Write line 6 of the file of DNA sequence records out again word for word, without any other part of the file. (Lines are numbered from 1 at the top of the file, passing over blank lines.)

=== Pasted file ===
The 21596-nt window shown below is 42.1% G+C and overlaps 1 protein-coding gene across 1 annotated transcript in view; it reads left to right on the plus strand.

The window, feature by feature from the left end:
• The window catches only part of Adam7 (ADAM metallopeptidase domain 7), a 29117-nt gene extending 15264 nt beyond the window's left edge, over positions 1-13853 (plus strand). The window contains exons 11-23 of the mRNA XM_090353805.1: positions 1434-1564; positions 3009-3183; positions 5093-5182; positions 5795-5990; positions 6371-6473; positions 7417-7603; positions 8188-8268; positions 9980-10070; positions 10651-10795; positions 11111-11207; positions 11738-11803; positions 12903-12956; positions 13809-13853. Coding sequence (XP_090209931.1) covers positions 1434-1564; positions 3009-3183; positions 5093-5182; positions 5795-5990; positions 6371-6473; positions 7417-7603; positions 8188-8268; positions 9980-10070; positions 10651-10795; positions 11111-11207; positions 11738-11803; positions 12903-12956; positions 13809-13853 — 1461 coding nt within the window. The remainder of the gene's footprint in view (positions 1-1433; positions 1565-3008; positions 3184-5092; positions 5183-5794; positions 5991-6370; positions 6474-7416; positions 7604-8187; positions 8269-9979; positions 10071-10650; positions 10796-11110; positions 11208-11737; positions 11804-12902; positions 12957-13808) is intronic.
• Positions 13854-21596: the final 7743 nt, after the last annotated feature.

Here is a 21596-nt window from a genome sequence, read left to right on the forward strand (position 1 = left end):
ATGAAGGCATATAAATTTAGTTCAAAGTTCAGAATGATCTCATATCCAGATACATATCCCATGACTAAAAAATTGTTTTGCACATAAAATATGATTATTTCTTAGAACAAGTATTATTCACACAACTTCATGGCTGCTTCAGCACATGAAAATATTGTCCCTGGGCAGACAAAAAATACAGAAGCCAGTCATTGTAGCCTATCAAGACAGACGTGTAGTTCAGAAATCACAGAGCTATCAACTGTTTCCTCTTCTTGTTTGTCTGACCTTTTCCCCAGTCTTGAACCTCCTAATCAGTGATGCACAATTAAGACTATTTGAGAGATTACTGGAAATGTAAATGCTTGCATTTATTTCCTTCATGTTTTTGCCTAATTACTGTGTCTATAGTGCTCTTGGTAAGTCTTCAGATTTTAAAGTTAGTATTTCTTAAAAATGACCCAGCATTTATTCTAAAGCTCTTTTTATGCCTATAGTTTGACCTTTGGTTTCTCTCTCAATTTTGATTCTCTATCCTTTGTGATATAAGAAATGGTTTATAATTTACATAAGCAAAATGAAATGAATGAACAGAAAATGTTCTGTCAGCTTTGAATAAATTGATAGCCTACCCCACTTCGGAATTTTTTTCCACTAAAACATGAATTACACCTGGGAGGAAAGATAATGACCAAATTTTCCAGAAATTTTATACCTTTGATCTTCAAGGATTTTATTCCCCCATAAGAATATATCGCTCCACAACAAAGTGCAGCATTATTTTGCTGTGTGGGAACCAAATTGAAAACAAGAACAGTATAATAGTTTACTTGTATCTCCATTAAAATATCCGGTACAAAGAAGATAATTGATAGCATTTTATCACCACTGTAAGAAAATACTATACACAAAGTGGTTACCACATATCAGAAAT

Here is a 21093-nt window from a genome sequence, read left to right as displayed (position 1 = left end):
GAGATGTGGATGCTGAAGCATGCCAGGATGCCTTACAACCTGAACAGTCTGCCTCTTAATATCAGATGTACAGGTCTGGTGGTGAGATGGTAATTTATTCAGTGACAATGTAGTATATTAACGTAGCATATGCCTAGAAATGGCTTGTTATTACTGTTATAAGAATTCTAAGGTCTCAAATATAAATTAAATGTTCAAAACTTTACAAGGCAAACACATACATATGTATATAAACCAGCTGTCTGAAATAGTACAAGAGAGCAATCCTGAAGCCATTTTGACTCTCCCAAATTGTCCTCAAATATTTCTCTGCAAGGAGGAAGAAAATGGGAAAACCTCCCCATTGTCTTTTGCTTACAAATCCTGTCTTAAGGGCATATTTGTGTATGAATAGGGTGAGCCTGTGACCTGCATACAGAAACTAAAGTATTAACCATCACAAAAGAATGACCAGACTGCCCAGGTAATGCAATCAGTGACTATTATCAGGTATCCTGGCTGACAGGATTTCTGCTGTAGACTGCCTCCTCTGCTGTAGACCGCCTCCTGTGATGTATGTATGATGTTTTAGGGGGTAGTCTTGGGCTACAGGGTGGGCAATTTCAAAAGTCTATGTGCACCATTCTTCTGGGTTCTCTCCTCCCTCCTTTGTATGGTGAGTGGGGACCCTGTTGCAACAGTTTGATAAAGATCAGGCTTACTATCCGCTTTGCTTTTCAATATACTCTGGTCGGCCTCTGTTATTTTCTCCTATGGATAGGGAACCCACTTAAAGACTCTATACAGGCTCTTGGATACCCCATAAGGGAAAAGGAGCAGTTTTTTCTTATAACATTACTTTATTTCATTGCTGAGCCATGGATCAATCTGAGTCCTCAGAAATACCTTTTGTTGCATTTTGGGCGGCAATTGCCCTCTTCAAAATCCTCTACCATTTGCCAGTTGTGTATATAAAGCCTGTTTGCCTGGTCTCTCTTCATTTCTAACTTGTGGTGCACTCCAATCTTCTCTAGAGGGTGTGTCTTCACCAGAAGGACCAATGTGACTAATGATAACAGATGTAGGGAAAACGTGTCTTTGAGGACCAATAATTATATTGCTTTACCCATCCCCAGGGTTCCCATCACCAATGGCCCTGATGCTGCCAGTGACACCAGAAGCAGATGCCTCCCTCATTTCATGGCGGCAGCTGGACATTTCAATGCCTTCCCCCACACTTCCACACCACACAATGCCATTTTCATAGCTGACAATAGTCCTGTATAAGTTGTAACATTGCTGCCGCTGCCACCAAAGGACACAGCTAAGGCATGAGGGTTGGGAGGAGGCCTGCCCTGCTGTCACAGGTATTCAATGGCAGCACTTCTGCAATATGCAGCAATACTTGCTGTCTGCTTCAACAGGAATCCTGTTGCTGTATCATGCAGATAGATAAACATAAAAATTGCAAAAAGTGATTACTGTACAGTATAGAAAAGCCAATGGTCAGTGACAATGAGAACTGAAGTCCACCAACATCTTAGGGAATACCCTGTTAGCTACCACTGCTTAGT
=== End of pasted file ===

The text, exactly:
ATGAAGGCATATAAATTTAGTTCAAAGTTCAGAATGATCTCATATCCAGATACATATCCCATGACTAAAAAATTGTTTTGCACATAAAATATGATTATTTCTTAGAACAAGTATTATTCACACAACTTCATGGCTGCTTCAGCACATGAAAATATTGTCCCTGGGCAGACAAAAAATACAGAAGCCAGTCATTGTAGCCTATCAAGACAGACGTGTAGTTCAGAAATCACAGAGCTATCAACTGTTTCCTCTTCTTGTTTGTCTGACCTTTTCCCCAGTCTTGAACCTCCTAATCAGTGATGCACAATTAAGACTATTTGAGAGATTACTGGAAATGTAAATGCTTGCATTTATTTCCTTCATGTTTTTGCCTAATTACTGTGTCTATAGTGCTCTTGGTAAGTCTTCAGATTTTAAAGTTAGTATTTCTTAAAAATGACCCAGCATTTATTCTAAAGCTCTTTTTATGCCTATAGTTTGACCTTTGGTTTCTCTCTCAATTTTGATTCTCTATCCTTTGTGATATAAGAAATGGTTTATAATTTACATAAGCAAAATGAAATGAATGAACAGAAAATGTTCTGTCAGCTTTGAATAAATTGATAGCCTACCCCACTTCGGAATTTTTTTCCACTAAAACATGAATTACACCTGGGAGGAAAGATAATGACCAAATTTTCCAGAAATTTTATACCTTTGATCTTCAAGGATTTTATTCCCCCATAAGAATATATCGCTCCACAACAAAGTGCAGCATTATTTTGCTGTGTGGGAACCAAATTGAAAACAAGAACAGTATAATAGTTTACTTGTATCTCCATTAAAATATCCGGTACAAAGAAGATAATTGATAGCATTTTATCACCACTGTAAGAAAATACTATACACAAAGTGGTTACCACATATCAGAAAT